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What Are Cortisone Injections?

Have you ever heard a friend or doctor mention that a cortisone shot could help with your pain?

Here we have explained many of the points you would need to know to make an informed decision with your healthcare professional.

What is cortisone?

Cortisone is derived from cortisol, which is a steroid hormone that occurs naturally in your body. It is produced by your adrenal cortex and is released when your body is under stress to reduce inflammation throughout your body. It was initially isolated in the 1930s, and a synthesized version has been used in medical injections for many different conditions since the 1940s as a means of managing inflammation.

How does cortisone work?

Cortisone is classified as a steroidal anti-inflammatory medication, which sets it apart from other non-steroidal anti-inflammatory drugs (NSAIDs) such as aspirin or ibuprofen. Although cortisol is a naturally occurring substance, the cortisone that is injected is frequently more powerful and concentrated than anything your body produces. Once injected, cortisone stops structural protein collagen from being produced in the cells of the tendon or joint, as well as calming down your immune system which helps to suppress inflammation and immune histamine response. Although cortisone is technically not a pain medication, it can also calm nerves, which can help to reduce your experience of pain. The effects can take anything from a few hours to several days before an individual receiving a cortisone injection will feel the benefit.

What are the benefits of cortisone injections?

Cortisone can improve quality of life thanks to reducing inflammation and pain. In some cases where pain and inflammation are limiting the ability to participate in active rehabilitation, a single injection can improve joint movement and function for long enough that participation in an exercise or rehabilitation program is possible and full recovery is achieved. In other instances regular injections can allow for long term management of a condition or injury to maintain a higher quality of life and either postpone or prevent the need for surgery. Cortisone injections can also be used as a diagnostic tool, since their efficacy (or lack thereof) can support or disprove a medical diagnosis.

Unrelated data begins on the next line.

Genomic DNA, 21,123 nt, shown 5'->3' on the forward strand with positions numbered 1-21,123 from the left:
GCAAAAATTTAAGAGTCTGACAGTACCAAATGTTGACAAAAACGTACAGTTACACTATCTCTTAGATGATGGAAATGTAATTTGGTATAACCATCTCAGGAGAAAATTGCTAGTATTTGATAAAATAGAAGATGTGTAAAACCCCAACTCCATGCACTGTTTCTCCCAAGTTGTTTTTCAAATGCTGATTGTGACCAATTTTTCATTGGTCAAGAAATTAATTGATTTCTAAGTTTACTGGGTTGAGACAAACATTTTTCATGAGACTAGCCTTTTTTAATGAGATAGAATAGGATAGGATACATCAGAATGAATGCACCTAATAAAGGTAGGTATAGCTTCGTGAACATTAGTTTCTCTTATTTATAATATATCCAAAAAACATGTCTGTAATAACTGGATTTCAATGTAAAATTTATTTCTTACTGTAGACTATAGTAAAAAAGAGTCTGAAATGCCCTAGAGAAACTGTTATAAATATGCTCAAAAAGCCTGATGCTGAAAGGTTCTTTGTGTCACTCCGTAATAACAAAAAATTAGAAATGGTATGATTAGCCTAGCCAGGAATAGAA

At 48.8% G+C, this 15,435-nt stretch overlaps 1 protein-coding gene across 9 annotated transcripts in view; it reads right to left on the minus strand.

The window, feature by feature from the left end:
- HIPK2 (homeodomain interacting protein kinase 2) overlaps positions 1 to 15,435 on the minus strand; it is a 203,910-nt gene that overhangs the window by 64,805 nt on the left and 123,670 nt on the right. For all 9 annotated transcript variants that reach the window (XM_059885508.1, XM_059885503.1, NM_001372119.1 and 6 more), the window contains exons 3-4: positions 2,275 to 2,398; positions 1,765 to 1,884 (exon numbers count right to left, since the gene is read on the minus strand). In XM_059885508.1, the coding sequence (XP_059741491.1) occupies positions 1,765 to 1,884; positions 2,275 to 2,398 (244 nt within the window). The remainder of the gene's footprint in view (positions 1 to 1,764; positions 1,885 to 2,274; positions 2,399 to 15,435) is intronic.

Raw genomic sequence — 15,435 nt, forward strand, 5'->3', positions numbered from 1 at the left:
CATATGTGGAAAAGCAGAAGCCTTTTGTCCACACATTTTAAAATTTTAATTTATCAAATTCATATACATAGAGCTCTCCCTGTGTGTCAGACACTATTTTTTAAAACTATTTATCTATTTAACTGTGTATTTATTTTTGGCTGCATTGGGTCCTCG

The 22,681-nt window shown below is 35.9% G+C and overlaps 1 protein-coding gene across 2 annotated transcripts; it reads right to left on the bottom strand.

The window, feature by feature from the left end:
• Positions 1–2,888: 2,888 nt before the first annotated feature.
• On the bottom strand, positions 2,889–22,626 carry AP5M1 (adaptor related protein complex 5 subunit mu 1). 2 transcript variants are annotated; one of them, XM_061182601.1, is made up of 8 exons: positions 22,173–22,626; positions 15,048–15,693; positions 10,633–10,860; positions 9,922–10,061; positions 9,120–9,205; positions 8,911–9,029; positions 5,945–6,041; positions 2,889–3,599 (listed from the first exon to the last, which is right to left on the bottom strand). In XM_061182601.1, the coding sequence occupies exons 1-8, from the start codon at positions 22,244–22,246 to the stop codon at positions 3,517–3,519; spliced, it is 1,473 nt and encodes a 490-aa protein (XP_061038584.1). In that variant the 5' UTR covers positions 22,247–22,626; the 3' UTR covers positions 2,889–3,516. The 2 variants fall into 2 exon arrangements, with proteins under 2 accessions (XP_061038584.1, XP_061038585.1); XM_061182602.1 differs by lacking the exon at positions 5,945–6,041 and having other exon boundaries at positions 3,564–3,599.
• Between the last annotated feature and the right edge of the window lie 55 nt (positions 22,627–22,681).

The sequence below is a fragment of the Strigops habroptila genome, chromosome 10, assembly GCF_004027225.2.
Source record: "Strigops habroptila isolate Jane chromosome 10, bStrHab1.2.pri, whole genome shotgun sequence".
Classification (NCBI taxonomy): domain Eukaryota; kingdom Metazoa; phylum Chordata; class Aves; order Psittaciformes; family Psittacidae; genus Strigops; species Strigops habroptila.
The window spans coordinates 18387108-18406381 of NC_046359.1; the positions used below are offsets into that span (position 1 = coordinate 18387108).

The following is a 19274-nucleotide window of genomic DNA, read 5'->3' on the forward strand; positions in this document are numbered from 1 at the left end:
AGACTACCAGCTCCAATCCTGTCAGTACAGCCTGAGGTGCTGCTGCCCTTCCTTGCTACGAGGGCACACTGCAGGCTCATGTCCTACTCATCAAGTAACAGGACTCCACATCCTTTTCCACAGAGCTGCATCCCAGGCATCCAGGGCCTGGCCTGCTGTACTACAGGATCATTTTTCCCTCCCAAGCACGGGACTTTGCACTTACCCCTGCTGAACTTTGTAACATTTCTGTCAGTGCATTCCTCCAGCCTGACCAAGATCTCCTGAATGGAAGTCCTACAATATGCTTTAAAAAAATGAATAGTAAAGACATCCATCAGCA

What are the consequences of cortisone injections?

Because cortisone acts to suppress collagen production, its use can result in weakness in the tendons surrounding the area of injection and loss of cartilage. Repeated exposure increases the risk of tendon and cartilage damage. This is why you will often hear that there is a limit to the number of injections you can get in a particular joint or timeframe. While Cortisone can provide short term relief of symptoms, it’s important not to overdo it too soon while an underlying injury is still healing.

Cortisone injections can temporarily increase blood sugars, which is a consideration for anyone experiencing blood glucose dysregulation such as someone with diabetes.

In some rare cases, injected cortisone can crystallize in the body and cause a “cortisone flare” when both the pain and inflammation is worse than prior to the injection.

Although uncommon, those with uteri may experience impact in their menstruation, lactation (if breastfeeding), and increased hair growth.

Although not specific to cortisone, there are also the intrinsic risks associated with any injection or use of a needle, e.g. infection, pain, skin discolouration, allergic reaction, contact with a blood vessel or nerve, etc.

Should you get a cortisone injection?

That is a conversation between you, your doctor and rehab professional. It’s important to be informed and to take both the pros and cons into consideration when making any decision. Then, based on your unique situation, you can make the decision that will be best for you!

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